BBC News on anti-terrorism law and human rights

19 January 2015 by Adam Wagner

I took part in a debate on the BBC World News today on some of the anti-terrorism law proposals and the impact on human rights. We only covered one aspect of the raft of anti-terrorism laws which are currently making their way through Parliament – see Angela Patrick’s detailed post from last week, which is highly recommended.

You can watch the five-minute debate below.

4 comments


  1. jonholbrook says:

    In this article on Spiked I give my 5 top tips on how you can do your bit in the fight against terrorism and moreover stay on the right side of the law in light of the Government’s proposed legal duty to prevent terrorism:

    http://www.spiked-online.com/newsite/article/how-to-prevent-terrorism-in-five-easy-steps/16526#.VMkSOWisV8E

  2. Ariel Sharon says:

    Quis custodiet ipsos custodes? Who will watch the watchers? – Juvenal

    Pray tell, who has not transgressed Your civilised laws?
    Pray tell, the purpose of a sinless, principled and patriotic life?
    If with Evil You punish evil that, I have done,
    Pray tell, what is the difference between You and me ?

    Rubaiyat by Omar Khayyam, Poet, Sage, Peacemaker, Astronomer.

  3. John says:

    When so-called “intelligence” agencies across the world are spending billions – if not trillions – of dollars, pounds, euros or whatever on enhanced internet scrutiny of jihadist web sites that are radicalising and recruiting impressionable young people to throw their lives away in pursuit of goals that do the individuals involved no good at all, how is it possible to believe that those web sites cannot be taken down by those self-same “intelligence” agencies?
    The fact is that it suits the “powers-that-be” for these web sites to remain in place, does it not?
    To make sense of all this, people need to study the Yinon Plan. It all then makes sense.

  4. frednacj says:

    In a recent case soon to be heard by the Supreme Court under the banner of Freedom of Speech an injunction was granted that a performing artist from publishing his memoir on the grounds that its contents would be distressing for his son to read. The artist’s ex-wife had argued that his book’s descriptions of the sexual abuse that he suffered as a child were so disturbing that their son would suffer catastrophic psychological distress if he were to read it

    The supreme court is examining the way in which the appeal court ruled that publication of the book could amount to a civil wrong, established by a piece of Victorian case law known as Wilkinson v Downton. In this case, a man who played a practical joke on an east London pub landlady in 1897 was found to be liable for “intentional infliction of mental distress’. Matthew Nicklin QC, for the boy, said that in attempting to publish the book, the artist was reneging on an agreement made around the time of the divorce “to use his ‘best endeavours to protect the child from any information concerning [his] past previous history … which would have a detrimental affect on the child’s wellbeing’.”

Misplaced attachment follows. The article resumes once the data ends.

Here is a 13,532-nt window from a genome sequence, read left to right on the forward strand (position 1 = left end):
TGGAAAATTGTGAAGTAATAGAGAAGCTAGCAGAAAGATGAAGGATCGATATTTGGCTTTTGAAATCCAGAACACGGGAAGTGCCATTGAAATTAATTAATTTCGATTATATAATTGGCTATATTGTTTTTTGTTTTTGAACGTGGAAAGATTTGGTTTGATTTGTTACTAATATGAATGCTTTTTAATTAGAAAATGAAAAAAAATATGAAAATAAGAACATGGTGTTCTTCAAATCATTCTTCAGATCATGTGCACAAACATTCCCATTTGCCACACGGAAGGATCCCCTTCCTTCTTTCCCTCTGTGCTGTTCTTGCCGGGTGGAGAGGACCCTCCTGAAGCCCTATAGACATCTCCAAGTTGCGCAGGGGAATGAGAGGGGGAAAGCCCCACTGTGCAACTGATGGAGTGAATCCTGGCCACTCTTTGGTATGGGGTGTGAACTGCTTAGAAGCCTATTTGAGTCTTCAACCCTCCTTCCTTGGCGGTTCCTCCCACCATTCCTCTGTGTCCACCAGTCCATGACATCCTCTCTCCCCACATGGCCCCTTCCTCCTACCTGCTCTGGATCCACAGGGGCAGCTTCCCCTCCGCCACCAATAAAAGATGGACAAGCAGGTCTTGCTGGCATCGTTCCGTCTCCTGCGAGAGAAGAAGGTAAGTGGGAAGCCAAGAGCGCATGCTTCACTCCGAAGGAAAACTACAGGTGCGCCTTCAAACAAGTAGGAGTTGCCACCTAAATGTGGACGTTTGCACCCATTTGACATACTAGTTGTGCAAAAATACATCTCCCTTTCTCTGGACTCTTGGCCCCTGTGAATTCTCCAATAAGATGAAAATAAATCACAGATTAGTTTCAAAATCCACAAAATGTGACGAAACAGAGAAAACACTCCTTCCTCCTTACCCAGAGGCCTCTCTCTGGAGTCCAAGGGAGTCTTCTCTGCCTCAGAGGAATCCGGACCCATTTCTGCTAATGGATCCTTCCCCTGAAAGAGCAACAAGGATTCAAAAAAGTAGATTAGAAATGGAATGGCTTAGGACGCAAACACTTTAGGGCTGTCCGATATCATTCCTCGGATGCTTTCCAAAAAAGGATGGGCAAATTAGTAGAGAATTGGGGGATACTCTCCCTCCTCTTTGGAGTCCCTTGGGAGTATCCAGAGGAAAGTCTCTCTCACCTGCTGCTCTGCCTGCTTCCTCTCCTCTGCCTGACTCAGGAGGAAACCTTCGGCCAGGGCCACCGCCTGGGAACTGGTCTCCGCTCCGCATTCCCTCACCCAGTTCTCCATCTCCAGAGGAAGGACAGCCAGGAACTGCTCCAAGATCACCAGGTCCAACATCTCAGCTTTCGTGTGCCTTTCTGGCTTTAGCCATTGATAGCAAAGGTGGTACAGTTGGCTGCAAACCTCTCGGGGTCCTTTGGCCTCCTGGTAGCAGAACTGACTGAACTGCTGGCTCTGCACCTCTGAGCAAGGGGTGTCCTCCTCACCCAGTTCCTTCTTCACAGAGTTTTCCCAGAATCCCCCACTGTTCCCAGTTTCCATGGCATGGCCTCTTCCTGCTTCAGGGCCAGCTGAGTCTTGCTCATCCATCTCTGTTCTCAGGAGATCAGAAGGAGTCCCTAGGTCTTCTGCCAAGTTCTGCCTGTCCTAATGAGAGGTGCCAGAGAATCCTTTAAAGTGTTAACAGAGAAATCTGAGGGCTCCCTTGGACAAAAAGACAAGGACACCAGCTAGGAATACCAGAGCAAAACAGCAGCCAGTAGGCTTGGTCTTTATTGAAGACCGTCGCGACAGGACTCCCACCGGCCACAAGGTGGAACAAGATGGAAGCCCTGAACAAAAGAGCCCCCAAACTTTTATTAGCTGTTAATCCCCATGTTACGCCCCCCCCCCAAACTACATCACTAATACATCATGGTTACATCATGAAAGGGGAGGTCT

He also argues that the right to free expression, as guaranteed by the European convention, is a qualified right, which must be balanced against the well being of others. This is precisley the point made eloquently by Justice O W Holmes that, ‘ freedom of speech does not protect a man who shouts fire across a crowded theatre’ less blasphemy committed in the full glare by men of little knowledge mocking our most revered and sacred phophet whether or not we are of faith. To that extent it can be charged and ‘J’ Accuse’ the french authroties of a failure in tackling provocators for it seems ‘power without responsibility is the prerogative order of the harlot running throughout the ages’.

    Violence of all forms is unacceptable in a civilised society of equals, but we must not lament on failure to address the very provocators of extremism for the sword of truth is mightier than a sadistic pencil used to incite hatred of the worse from- we are not amused. A society that imposes criminal sanctions against free persons for wearing the veil seen as a threat to civility is a society confused, fragile and fragmented. There is no such thing as a monolithic society of unequal’s but of rich multicultural citizens of equals, less we forget our history and lesson from Mr Hitler. Laws must be there to protect all citizens against attack of all forms not simply violence but abuse of the worse kind; the responsibility of that scared protection falls on all of us- ‘J’ Accuse’.

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